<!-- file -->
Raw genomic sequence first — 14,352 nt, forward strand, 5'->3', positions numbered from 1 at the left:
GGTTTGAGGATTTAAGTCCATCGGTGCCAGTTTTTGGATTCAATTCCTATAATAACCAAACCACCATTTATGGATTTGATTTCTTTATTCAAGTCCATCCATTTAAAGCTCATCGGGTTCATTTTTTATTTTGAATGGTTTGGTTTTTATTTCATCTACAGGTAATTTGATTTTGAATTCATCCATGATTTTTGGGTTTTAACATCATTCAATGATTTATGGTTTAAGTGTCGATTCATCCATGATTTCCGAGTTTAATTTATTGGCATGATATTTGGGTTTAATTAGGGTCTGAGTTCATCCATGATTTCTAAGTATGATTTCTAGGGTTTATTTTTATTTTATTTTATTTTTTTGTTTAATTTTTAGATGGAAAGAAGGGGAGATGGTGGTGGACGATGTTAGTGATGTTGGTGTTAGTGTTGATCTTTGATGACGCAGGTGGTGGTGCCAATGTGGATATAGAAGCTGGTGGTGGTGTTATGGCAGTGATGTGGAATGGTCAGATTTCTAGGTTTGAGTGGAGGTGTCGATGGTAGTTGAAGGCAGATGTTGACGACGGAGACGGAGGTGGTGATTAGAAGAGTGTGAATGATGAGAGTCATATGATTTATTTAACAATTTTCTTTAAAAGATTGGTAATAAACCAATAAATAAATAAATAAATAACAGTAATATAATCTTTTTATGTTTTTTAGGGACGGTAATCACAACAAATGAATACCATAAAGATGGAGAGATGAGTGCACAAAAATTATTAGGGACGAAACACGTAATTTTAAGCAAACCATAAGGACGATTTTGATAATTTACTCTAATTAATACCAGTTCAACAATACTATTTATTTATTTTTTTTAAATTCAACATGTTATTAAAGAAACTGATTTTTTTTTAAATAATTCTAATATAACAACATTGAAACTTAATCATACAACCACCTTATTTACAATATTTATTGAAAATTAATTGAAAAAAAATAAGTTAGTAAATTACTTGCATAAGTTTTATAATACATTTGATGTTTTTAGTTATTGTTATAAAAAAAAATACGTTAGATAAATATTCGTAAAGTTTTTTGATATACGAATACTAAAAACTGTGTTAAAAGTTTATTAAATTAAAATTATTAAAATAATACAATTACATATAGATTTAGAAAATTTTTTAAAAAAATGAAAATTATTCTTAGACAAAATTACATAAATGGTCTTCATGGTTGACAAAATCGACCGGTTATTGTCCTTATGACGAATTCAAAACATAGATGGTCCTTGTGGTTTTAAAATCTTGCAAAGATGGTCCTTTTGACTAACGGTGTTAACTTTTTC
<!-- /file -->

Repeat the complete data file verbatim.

Raw genomic sequence first — 14,352 nt, forward strand, 5'->3', positions numbered from 1 at the left:
GGTTTGAGGATTTAAGTCCATCGGTGCCAGTTTTTGGATTCAATTCCTATAATAACCAAACCACCATTTATGGATTTGATTTCTTTATTCAAGTCCATCCATTTAAAGCTCATCGGGTTCATTTTTTATTTTGAATGGTTTGGTTTTTATTTCATCTACAGGTAATTTGATTTTGAATTCATCCATGATTTTTGGGTTTTAACATCATTCAATGATTTATGGTTTAAGTGTCGATTCATCCATGATTTCCGAGTTTAATTTATTGGCATGATATTTGGGTTTAATTAGGGTCTGAGTTCATCCATGATTTCTAAGTATGATTTCTAGGGTTTATTTTTATTTTATTTTATTTTTTTGTTTAATTTTTAGATGGAAAGAAGGGGAGATGGTGGTGGACGATGTTAGTGATGTTGGTGTTAGTGTTGATCTTTGATGACGCAGGTGGTGGTGCCAATGTGGATATAGAAGCTGGTGGTGGTGTTATGGCAGTGATGTGGAATGGTCAGATTTCTAGGTTTGAGTGGAGGTGTCGATGGTAGTTGAAGGCAGATGTTGACGACGGAGACGGAGGTGGTGATTAGAAGAGTGTGAATGATGAGAGTCATATGATTTATTTAACAATTTTCTTTAAAAGATTGGTAATAAACCAATAAATAAATAAATAAATAACAGTAATATAATCTTTTTATGTTTTTTAGGGACGGTAATCACAACAAATGAATACCATAAAGATGGAGAGATGAGTGCACAAAAATTATTAGGGACGAAACACGTAATTTTAAGCAAACCATAAGGACGATTTTGATAATTTACTCTAATTAATACCAGTTCAACAATACTATTTATTTATTTTTTTTAAATTCAACATGTTATTAAAGAAACTGATTTTTTTTTAAATAATTCTAATATAACAACATTGAAACTTAATCATACAACCACCTTATTTACAATATTTATTGAAAATTAATTGAAAAAAAATAAGTTAGTAAATTACTTGCATAAGTTTTATAATACATTTGATGTTTTTAGTTATTGTTATAAAAAAAAATACGTTAGATAAATATTCGTAAAGTTTTTTGATATACGAATACTAAAAACTGTGTTAAAAGTTTATTAAATTAAAATTATTAAAATAATACAATTACATATAGATTTAGAAAATTTTTTAAAAAAATGAAAATTATTCTTAGACAAAATTACATAAATGGTCTTCATGGTTGACAAAATCGACCGGTTATTGTCCTTATGACGAATTCAAAACATAGATGGTCCTTGTGGTTTTAAAATCTTGCAAAGATGGTCCTTTTGACTAACGGTGTTAACTTTTTC